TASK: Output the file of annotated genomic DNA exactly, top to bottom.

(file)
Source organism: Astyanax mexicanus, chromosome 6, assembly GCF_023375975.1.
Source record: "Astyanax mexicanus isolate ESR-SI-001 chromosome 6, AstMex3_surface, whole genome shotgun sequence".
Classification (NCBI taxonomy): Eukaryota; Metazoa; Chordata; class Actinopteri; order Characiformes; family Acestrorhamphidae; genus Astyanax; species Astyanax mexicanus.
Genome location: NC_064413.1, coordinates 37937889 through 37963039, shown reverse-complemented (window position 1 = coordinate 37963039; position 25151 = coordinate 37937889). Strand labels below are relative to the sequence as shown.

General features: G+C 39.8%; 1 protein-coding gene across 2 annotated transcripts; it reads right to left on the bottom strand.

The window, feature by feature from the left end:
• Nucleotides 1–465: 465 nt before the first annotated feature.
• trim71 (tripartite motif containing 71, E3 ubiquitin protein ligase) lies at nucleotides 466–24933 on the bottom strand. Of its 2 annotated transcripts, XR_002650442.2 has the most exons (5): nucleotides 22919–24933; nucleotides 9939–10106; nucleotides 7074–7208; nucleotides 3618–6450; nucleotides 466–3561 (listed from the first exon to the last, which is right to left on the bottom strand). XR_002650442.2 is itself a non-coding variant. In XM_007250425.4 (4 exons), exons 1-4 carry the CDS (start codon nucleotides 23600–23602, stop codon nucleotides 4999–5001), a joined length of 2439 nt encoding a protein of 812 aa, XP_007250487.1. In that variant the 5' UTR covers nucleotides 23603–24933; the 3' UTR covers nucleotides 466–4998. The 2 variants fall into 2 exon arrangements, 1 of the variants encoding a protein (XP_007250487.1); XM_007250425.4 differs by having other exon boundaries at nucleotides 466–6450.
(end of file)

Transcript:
Source organism: Astyanax mexicanus, chromosome 6, assembly GCF_023375975.1.
Source record: "Astyanax mexicanus isolate ESR-SI-001 chromosome 6, AstMex3_surface, whole genome shotgun sequence".
Classification (NCBI taxonomy): Eukaryota; Metazoa; Chordata; class Actinopteri; order Characiformes; family Acestrorhamphidae; genus Astyanax; species Astyanax mexicanus.
Genome location: NC_064413.1, coordinates 37937889 through 37963039, shown reverse-complemented (window position 1 = coordinate 37963039; position 25151 = coordinate 37937889). Strand labels below are relative to the sequence as shown.

General features: G+C 39.8%; 1 protein-coding gene across 2 annotated transcripts; it reads right to left on the bottom strand.

The window, feature by feature from the left end:
• Nucleotides 1–465: 465 nt before the first annotated feature.
• trim71 (tripartite motif containing 71, E3 ubiquitin protein ligase) lies at nucleotides 466–24933 on the bottom strand. Of its 2 annotated transcripts, XR_002650442.2 has the most exons (5): nucleotides 22919–24933; nucleotides 9939–10106; nucleotides 7074–7208; nucleotides 3618–6450; nucleotides 466–3561 (listed from the first exon to the last, which is right to left on the bottom strand). XR_002650442.2 is itself a non-coding variant. In XM_007250425.4 (4 exons), exons 1-4 carry the CDS (start codon nucleotides 23600–23602, stop codon nucleotides 4999–5001), a joined length of 2439 nt encoding a protein of 812 aa, XP_007250487.1. In that variant the 5' UTR covers nucleotides 23603–24933; the 3' UTR covers nucleotides 466–4998. The 2 variants fall into 2 exon arrangements, 1 of the variants encoding a protein (XP_007250487.1); XM_007250425.4 differs by having other exon boundaries at nucleotides 466–6450.